“The thing that’s so fabulous, is that Freddie in my white pleated top went onto become one of the iconic images of him. It is incredible to be a part of that history” – Zandra Rhodes

Was he the first man you had made clothes for at that time?

Zandra Rhodes: I’d made clothes for Marc Bolan – it was a green jersey top, and there’s a video of him wearing it. But Freddie was the second man that I had provided my work for. I had never thought about it being a unisex design – it was just that he had tried it on and it felt right for him. I went to the concert where he first wore that piece. It was at Earl’s Court Olympia, which they’ve now pulled down. I went with my great friend, the artist Duggie Fields. The thing that’s so fabulous, is that Freddie in my white pleated top went onto become one of the iconic images of him. It is incredible to be a part of that history.

What do you think Freddie’s impact was on fashion at large and the way that men dressed at the time?  

Zandra Rhodes: He was a hidden revolutionary in the fact that he dressed exotically and wore make-up. I think he was probably one of the founders of the androgynous movement in fashion. I think at that time, a lot people had to pretend they were straight, as was the case for Freddie. I have an amazing gay radar, but it wasn’t my job to ask about this of course or to get to know him. I just wanted to dress him, as a client.

Did you have any inkling that Freddie Mercury was going to become a cultural icon?  

Zandra Rhodes: He was already a star when I met him. But Queen, as a band, went into the stratosphere, and I think there is not enough credit given to someone like Brian, who had an astrophysics degree and was incredibly intelligent. It was because of their intellect that they were able to accomplish what they did, musically. Right at the beginning before Queen made it, Freddie worked in Kensington Market, where he ran a stall. I didn’t know him then, but it’s quite possible that we had met before when I also had a stall there. But, it’s impossible to know when someone is going to take off as he did. So there are all sorts of instances in your past that you can look at, with hindsight.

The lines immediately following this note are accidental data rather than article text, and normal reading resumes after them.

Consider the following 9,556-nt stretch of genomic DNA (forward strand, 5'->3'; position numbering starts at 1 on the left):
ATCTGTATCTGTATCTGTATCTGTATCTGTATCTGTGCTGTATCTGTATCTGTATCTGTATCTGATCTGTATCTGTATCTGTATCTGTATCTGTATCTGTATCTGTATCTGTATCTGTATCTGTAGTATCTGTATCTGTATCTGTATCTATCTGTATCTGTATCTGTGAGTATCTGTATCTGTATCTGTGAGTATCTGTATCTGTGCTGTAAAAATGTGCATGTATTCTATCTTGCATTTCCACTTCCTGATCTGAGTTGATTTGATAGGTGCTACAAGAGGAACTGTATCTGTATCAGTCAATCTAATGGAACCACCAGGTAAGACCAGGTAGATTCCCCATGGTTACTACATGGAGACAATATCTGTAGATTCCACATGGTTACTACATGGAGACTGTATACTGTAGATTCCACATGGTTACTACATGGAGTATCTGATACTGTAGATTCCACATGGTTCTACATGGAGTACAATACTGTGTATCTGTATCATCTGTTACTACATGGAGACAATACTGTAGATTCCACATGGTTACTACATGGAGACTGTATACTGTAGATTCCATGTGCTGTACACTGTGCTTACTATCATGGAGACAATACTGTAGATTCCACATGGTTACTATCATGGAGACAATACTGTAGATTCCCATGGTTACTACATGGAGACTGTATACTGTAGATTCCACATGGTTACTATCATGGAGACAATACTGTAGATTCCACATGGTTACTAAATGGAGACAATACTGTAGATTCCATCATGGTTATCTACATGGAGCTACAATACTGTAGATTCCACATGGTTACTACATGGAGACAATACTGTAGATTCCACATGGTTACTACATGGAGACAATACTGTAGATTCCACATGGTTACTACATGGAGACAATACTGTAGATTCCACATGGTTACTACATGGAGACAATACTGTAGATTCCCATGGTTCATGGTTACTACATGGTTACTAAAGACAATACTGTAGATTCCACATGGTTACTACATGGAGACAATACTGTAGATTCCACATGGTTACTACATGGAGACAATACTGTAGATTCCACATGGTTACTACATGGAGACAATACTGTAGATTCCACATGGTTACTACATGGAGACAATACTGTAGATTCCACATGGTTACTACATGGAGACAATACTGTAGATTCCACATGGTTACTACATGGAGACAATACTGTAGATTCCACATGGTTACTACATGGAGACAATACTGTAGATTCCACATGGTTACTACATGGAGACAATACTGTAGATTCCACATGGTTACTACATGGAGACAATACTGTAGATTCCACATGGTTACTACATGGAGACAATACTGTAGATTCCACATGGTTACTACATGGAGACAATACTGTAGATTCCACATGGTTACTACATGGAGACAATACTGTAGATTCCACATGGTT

Do you know where the white pleated top is now?

Zandra Rhodes: No! I’ve made replicas for the costumes in the new biopic, Bohemian Rhapsody that comes out this month. They’re putting replicas in the foyer of the premieres, all across the world. But I have no idea where the original is now. There’s a big prop museum in somewhere like Oklahoma I think, that I think it might have been sold to. But who knows.

And what does the future hold for you?

Zandra Rhodes: We’ve got a retrospective planned next year at the Fashion and Textile Museum and I’m being honoured in Dallas next month, for my contribution to fashion. There is also a fabulous girl, Bridie O’Sullivan, who has been following me around, filming all sorts of different exposures of my life to make a documentary about me called Zandra With a Zee.

Do you think you’ll ever stop working?

Zandra Rhodes: Well, I suppose one might slow down… Eventually!

Bohemian Rhapsody is out on October 24